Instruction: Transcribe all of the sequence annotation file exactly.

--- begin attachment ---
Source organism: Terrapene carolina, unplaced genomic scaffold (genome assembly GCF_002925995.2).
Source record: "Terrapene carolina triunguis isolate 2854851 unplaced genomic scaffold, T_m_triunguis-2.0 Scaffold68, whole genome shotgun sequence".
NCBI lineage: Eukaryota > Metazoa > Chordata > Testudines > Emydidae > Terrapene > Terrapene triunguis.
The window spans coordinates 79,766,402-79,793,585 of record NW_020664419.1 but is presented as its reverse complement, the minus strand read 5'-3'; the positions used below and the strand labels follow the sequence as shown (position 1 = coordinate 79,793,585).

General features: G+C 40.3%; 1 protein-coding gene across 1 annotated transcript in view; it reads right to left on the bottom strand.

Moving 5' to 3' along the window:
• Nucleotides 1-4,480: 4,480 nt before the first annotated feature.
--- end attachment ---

Source organism: Terrapene carolina, unplaced genomic scaffold (genome assembly GCF_002925995.2).
Source record: "Terrapene carolina triunguis isolate 2854851 unplaced genomic scaffold, T_m_triunguis-2.0 Scaffold68, whole genome shotgun sequence".
NCBI lineage: Eukaryota > Metazoa > Chordata > Testudines > Emydidae > Terrapene > Terrapene triunguis.
The window spans coordinates 79,766,402-79,793,585 of record NW_020664419.1 but is presented as its reverse complement, the minus strand read 5'-3'; the positions used below and the strand labels follow the sequence as shown (position 1 = coordinate 79,793,585).

General features: G+C 40.3%; 1 protein-coding gene across 1 annotated transcript in view; it reads right to left on the bottom strand.

Moving 5' to 3' along the window:
• Nucleotides 1-4,480: 4,480 nt before the first annotated feature.